Salad Season

July is salad season. With all the picnics, BBQ, and hot nights approaching it’s time to think beyond the classics. Don’t get me wrong, I love the nostalgia of classic potato and macaroni salad. But It’s time to think big and healthy. Salads can be green, potato or bean and each packs its own unique nutritional value. 

Greens are one of my favorites. As soon as they’re in season I’m all about mixing up a new green salad every day. Try tender baby lettuces. Spinach, arugula, kale, and tatsoi for a heartier and slightly more bitter taste. Or swap out the wraps and bun this summer for some tender broadleaf bib lettuce. Did I mention I love greens? Greens are loaded with nutrients and photochemical, such as fiber, vitamin A, C, K, antioxidants, potassium, calcium, iron and magnesium all of which contributes to numerous health benefits.(1) Frequent consumption of leafy greens can improve cardiovascular health, bone health, immune function, protect eyesight, as well as reduce the risk of cancer.(2)  

One of my favorite ways to enjoy fresh greens is by lightly dressing a big bowl of hand torn lettuce, mixed with fresh herbs if available, with quality extra virgin olive oil. Add a splash of apple cider vinegar to help promote digestion as well as gain the added benefits of reducing cholesterol and blood sugar regulation.(3) Then season with a variety of dried spices. I often add a little pepper, crushed red pepper or cayenne pepper, turmeric, and sea salt. It’s easy to switch up the flavor profile with seasonings. If you’re going for a lighter fruit-filled salad, try red wine vinegar and a drizzle of EVOO. Working with darker greens like tatsoi or spinach, I like to add in a splash of liquid aminos or coconut aminos. A little dressing goes a long way. You don’t want to drench your greens, you just want to moisten them. Keep the dressing off the salad until it’s time to serve and mix it in with tongs or clean hands, dark greens like fresh kale loves a little hand massage. 

Let’s not forget the potato salad. Potatoes often get a bad rap as being an empty carb. This is so not true. Yes, potatoes are a high carbohydrate food, but they also contain high levels of potassium, B vitamins and vitamin C, making the potato an excellent choice for an athlete. Potatoes also contain small amounts of protein, which may contain a higher biological value than other protein sources such as eggs, beans, and soy.(4-5)

When those fresh new potatoes come out of the ground these are perfect for a picnic salad. Add in some fresh chives, a little green (I like pea shoots for this) and get creative! I recently made a delicious potato salad that had pickled pepperoncini peppers and olives in it. You can skip the mayonnaise in this salad and whip up a creamy dressing using feta cheese and a little olive oil. Another favorite is mixing Dijon mustard, olive oil, red wine vinegar, and apple cider vinegar with fresh dill.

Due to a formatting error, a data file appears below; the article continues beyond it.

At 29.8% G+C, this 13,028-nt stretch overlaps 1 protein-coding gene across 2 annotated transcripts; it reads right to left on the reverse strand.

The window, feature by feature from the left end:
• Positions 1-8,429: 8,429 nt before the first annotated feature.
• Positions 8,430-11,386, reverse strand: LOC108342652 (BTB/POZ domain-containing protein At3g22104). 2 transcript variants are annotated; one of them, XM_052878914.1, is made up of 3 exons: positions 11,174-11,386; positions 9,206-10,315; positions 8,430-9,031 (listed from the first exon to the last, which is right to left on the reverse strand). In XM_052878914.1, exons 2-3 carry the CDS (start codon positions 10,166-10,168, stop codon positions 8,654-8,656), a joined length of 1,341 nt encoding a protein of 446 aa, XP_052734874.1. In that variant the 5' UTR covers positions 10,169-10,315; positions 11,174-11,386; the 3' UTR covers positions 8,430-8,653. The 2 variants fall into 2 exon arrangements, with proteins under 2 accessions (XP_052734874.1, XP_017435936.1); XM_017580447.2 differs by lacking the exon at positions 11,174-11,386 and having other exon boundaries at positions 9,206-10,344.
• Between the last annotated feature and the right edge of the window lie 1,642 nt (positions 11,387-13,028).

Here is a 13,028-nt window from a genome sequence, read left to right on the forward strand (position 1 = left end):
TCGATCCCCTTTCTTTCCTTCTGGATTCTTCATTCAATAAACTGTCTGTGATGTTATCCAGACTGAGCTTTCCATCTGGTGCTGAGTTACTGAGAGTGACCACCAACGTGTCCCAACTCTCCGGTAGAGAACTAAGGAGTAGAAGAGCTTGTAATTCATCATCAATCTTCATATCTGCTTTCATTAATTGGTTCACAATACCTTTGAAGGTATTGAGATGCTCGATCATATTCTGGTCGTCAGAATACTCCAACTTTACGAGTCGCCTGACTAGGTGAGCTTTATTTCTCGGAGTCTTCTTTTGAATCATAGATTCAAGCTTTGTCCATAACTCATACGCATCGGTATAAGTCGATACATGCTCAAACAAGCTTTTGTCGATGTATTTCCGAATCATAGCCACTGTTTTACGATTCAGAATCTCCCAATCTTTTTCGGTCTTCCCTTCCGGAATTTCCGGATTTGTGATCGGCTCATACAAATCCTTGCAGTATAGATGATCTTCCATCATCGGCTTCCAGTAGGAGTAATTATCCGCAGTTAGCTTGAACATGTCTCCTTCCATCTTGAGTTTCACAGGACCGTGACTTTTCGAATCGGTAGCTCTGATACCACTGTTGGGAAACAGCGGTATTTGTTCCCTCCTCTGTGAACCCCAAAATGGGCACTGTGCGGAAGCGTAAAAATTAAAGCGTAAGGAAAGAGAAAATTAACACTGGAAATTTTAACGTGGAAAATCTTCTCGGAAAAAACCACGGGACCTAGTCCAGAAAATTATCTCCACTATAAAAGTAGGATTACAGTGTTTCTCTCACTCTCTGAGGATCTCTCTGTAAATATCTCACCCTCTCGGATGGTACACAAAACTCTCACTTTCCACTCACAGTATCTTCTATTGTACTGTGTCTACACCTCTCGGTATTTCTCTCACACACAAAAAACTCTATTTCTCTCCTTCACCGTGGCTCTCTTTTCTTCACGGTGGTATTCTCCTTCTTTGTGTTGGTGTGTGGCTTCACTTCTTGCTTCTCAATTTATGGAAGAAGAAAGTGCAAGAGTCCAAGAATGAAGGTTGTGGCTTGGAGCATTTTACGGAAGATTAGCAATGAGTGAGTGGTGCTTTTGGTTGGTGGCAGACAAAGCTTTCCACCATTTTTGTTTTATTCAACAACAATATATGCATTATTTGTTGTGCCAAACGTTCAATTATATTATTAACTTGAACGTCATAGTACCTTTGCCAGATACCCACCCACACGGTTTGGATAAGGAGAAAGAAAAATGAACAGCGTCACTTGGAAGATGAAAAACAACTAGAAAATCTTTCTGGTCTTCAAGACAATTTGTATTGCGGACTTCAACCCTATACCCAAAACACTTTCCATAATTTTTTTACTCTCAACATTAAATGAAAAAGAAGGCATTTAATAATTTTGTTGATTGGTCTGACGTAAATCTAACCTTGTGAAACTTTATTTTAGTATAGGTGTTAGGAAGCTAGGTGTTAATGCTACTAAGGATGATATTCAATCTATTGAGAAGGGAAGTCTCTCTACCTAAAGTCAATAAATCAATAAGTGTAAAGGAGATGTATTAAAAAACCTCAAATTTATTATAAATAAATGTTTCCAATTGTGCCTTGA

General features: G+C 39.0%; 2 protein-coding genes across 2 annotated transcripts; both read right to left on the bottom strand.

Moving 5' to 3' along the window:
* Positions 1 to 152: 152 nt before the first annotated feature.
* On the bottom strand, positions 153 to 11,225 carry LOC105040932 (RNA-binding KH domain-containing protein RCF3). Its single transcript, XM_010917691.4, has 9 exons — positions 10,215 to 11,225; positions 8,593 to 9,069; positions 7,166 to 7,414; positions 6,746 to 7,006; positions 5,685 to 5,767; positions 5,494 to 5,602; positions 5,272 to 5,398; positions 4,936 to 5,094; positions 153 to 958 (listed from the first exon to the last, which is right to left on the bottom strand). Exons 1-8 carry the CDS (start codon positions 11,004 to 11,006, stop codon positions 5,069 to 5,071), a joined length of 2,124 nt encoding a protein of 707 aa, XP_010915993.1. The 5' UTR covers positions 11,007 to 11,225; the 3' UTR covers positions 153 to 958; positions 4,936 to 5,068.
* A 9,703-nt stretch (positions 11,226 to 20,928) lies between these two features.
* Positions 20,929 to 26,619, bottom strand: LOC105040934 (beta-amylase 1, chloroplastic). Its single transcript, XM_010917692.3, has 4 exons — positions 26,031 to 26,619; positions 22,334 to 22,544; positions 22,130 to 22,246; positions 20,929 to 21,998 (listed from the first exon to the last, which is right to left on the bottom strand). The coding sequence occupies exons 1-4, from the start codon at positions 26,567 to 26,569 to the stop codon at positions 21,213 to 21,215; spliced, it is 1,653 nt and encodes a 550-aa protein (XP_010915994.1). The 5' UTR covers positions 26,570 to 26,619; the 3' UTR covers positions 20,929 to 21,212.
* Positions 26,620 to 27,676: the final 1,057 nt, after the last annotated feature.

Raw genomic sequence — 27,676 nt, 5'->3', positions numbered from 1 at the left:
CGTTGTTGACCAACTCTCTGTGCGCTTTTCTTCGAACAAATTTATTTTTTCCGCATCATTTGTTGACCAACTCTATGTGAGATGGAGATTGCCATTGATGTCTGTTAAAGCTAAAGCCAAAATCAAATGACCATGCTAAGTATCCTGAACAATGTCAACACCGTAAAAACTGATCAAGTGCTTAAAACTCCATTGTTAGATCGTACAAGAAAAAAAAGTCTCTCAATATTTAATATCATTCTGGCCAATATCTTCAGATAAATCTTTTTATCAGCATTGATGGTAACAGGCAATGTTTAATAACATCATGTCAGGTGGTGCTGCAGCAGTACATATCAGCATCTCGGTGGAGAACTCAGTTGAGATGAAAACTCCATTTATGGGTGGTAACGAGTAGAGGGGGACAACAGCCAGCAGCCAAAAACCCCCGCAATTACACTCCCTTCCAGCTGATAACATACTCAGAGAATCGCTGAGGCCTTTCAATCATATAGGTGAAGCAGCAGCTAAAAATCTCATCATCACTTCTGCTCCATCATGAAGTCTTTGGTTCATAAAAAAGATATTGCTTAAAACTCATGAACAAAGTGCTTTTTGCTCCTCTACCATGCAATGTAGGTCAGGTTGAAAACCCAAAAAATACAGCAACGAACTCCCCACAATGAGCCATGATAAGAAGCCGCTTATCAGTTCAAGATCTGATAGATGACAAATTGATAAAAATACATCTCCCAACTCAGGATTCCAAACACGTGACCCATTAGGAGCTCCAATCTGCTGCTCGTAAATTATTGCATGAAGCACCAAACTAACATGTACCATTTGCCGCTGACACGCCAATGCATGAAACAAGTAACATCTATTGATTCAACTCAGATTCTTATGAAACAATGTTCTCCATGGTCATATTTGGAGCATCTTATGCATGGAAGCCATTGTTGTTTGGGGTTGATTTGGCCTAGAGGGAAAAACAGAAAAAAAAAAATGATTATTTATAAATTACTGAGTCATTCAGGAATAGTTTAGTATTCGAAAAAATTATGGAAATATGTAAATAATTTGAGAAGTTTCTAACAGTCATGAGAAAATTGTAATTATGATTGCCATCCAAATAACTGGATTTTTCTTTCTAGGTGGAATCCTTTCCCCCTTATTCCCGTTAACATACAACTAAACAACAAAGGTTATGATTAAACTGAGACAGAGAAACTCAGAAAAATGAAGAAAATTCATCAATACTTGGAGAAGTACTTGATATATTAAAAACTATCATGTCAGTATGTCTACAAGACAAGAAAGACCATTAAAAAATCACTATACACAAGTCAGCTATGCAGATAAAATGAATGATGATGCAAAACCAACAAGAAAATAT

Don’t forget the beans! Beans are loaded with protein, iron, zinc, folate, potassium, and fiber. Having a diet rich in legumes is associated with having lower blood pressure, as well as improving regulation of blood sugars and cholesterol. Fiber rich foods like legumes may reduce your risk of colon cancer and stroke. (6) Three bean salad is just one way to use beans on a summer day. Try making homemade hummus for an extra kick of protein and a great dip for veggies and chips. 

There are endless ideas for salads. I really could go on and on. Don’t be afraid to tear into some leafy greens or pile on the beans. Mix up some new potatoes. Lightly season and dress it all up for a quick and healthy summer meal. 


  1. Dagfinn Aune and others, Fruit and vegetable intake and the risk of cardiovascular disease, total cancer and all-cause mortality—a systematic review and dose-response meta-analysis of prospective studies, International Journal of Epidemiology, Volume 46, Issue 3, June 2017, Pages 1029–1056,
  2.  Brouwer-Brolsma, E.M., Brandl, B., Buso, M.E.C. et al. Food intake biomarkers for green leafy vegetables, bulb vegetables, and stem vegetables: a review. Genes Nutr 15, 7 (2020).
  3. Ho CW, Lazim AM, et al. Varieties, production, composition and health benefits of vinegars: A review. Food Chem. 2017;221:1621-1630. doi:10.1016/j.foodchem.2016.10.128
  4. Kanter Mitch. HighQuality Carbohydrates and Physical Performance. Nutrition and Physical Activity. 2018;53(1). 
  5. Carla R. McGill, Anne C. Kurilich & Jean Davignon. The role of potatoes and potato components in cardiometabolic health: A review, Annals of Medicine, 2013;45:7, 467-473, DOI: 10.3109/07853890.2013.813633

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